What I'd do differently next time. - Page 6 - AVS Forum
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post #151 of 831 Old 09-12-2007, 07:41 AM
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Yeah, 14 feet is OK for 3 large chairs across, or 4 smaller w/shared armrests. However, I get the feeling that if I had 16 feet, I would put 4 large chairs across, then it would be, hey 2 more feet would be nice so I could have 5 across and the captains chair exactly in the middle of the room, Never ends... I learned a lot on HT build 1.0, and the major lesson for me was - more space is better, and I will fight for every extra foot in every dimension that I can get on HT 2.0.
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post #152 of 831 Old 09-12-2007, 08:31 PM
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Moving in 2 weeks to a new house with drop ceiling in the basement. I have a Panny PT AE900 projector that I need to mount from the ceiling - where do I find a mount that will be easy for me to install with this type of ceiling?

Also I want to ventilate around the projector more this time as my current room gets HOT after more than 90 minutes or so of viewing - how do I accomplish this with this type of ceiling?

Thanks!
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post #153 of 831 Old 09-13-2007, 06:58 AM
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Quote:
Originally Posted by usualsuspects View Post

Yeah, 14 feet is OK for 3 large chairs across, or 4 smaller w/shared armrests. However, I get the feeling that if I had 16 feet, I would put 4 large chairs across, then it would be, hey 2 more feet would be nice so I could have 5 across and the captains chair exactly in the middle of the room, Never ends... I learned a lot on HT build 1.0, and the major lesson for me was - more space is better, and I will fight for every extra foot in every dimension that I can get on HT 2.0.

I agree with you that bigger is better. However, my theater is only 12 ft wide. It's 30 feet deep. I have three rows of seating. One in front at 16 ft and one on the riser at 23 ft. The third row is on the riser behind the chairs and it's a little bar. 12 ft is adequate for my theater. I can get 3 seats in each row and I can throw bean bag chairs on the floor in front of the first row of chairs. The kids seem to like the front row. My wife and myself prefer the back row.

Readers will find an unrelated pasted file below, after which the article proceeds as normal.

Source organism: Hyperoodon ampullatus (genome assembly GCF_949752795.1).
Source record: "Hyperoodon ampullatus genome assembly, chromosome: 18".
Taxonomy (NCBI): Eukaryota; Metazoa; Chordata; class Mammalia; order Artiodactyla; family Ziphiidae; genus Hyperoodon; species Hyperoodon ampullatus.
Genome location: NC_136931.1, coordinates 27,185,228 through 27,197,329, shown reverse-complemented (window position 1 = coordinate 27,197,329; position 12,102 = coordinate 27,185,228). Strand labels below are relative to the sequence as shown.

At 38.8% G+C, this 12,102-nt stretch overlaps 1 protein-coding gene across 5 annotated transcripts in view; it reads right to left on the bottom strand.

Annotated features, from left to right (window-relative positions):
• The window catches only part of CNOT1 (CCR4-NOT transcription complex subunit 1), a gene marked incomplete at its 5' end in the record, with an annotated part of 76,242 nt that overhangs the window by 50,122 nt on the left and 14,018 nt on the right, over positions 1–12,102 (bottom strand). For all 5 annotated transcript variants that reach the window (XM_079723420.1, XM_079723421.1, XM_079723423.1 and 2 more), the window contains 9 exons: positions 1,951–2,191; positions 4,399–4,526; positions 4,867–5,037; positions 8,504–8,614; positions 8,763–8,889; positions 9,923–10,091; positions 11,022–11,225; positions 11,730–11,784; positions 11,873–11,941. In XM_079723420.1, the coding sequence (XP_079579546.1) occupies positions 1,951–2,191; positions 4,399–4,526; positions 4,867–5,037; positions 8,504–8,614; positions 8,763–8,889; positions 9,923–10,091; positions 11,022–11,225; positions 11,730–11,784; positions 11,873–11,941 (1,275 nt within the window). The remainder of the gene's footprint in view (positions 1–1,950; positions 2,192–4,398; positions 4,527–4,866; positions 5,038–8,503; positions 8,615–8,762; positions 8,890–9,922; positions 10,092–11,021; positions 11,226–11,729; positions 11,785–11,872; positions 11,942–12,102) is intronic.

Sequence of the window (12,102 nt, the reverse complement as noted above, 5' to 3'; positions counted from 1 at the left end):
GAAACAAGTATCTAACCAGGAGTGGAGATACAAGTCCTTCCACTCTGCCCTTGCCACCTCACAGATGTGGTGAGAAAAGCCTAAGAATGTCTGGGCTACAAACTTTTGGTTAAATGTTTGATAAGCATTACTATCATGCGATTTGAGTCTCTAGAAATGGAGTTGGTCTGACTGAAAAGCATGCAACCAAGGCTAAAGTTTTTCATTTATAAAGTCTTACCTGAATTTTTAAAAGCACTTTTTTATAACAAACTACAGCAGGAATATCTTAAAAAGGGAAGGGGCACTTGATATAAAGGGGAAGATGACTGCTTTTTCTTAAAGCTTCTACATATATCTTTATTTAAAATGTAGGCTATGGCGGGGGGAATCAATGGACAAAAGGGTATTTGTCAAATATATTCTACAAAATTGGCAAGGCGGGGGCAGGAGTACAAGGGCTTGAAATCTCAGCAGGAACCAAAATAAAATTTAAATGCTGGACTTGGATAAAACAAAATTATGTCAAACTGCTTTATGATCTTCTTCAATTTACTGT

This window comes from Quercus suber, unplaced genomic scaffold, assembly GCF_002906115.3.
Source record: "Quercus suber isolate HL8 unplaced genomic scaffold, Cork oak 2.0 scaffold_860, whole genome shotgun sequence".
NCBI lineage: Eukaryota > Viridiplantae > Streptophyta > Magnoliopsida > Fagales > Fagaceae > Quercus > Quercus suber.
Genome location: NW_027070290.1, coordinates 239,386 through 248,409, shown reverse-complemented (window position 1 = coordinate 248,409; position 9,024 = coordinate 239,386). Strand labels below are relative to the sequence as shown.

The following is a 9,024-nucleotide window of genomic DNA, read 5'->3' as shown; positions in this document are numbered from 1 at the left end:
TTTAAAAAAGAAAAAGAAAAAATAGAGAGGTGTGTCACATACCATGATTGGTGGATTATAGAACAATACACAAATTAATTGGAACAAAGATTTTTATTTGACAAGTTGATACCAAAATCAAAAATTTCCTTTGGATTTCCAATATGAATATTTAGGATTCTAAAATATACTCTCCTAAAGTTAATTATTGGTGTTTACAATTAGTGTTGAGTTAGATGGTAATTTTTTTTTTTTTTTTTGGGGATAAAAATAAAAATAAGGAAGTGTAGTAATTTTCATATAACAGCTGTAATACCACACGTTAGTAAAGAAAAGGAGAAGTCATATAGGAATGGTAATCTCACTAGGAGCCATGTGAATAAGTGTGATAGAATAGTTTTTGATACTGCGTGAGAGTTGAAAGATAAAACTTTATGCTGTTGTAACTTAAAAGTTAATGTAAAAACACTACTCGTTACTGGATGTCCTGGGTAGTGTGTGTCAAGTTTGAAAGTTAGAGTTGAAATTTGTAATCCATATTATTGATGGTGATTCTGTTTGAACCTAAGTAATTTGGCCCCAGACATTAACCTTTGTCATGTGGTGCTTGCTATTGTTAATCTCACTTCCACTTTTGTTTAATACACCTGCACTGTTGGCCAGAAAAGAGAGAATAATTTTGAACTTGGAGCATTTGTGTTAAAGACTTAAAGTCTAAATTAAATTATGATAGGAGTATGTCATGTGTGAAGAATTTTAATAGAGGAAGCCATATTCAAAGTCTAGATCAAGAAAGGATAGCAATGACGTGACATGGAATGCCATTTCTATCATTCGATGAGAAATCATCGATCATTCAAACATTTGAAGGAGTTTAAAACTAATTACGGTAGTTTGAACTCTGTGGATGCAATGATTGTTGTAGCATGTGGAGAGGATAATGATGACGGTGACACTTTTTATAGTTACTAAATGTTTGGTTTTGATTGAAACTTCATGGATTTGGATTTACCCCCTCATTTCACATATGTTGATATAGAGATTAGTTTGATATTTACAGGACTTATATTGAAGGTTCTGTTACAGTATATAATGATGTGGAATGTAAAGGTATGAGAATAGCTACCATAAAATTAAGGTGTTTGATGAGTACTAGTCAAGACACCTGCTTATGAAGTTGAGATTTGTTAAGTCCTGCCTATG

My theater is in my newly finished basement. There's a little mini-kitchen/wet-bar, a lounge area and a largish space for a ping pong table.

The thing I'd do different next time is the cabling for the secondary TVs. I only ran cable to those locations. Since you need a cable box for HD digital channels, I'd make arrangements to use the secondary TVs as monitors to the main cable box. At $12 ea, it's too expensive to get a box for each TV.

I'm wondering if I can use the coax output of the theater cable box to feed the secondary TVs. I have the box connected to my HT receiver by HDMI. I wonder if the coax ouput is also hot. Anyway, next time, I'd give more thought to that.
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post #154 of 831 Old 09-21-2007, 06:06 PM
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I wouldn't put any can lights in the ceiling. The sound seems to escape to the first floor from those holes. And yes I did double MDF boxes with grren glue to isolate those, but still those holes remain the weakest point in my ceiling. Should have used tray lights or soffits to put the lights in...

Stef
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post #155 of 831 Old 09-24-2007, 08:03 PM
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Stef2- Did you put insulation above the pots?
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post #156 of 831 Old 09-25-2007, 07:21 PM
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Quote:
Originally Posted by aquafire View Post

Stef2- Did you put insulation above the pots?

Well the pots are inside a metallic box (the box you have to use when installing those lights in an isolated attic), then the metallic box is surrounded by two similar MDF made boxes with green glue inbetween and ROXUL insulation around and above those MDF boxes (filling the 3 inches gap between the box and the floor above).

I did a test and covered the lights with 1 inch MDF squares quickly fastened to the unfinished ceiling and the difference in sound transmission to the room above seemed evident. Maybe I could have done it better, using one more layer of MDF and a more perfect fit? But to me using those kind of lights will always create a weakness...

Stef
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post #157 of 831 Old 09-25-2007, 07:38 PM
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Wow..that is really troubling me!

I didn't put any boxes around the pots....I could still get in there I have not started plastering yet....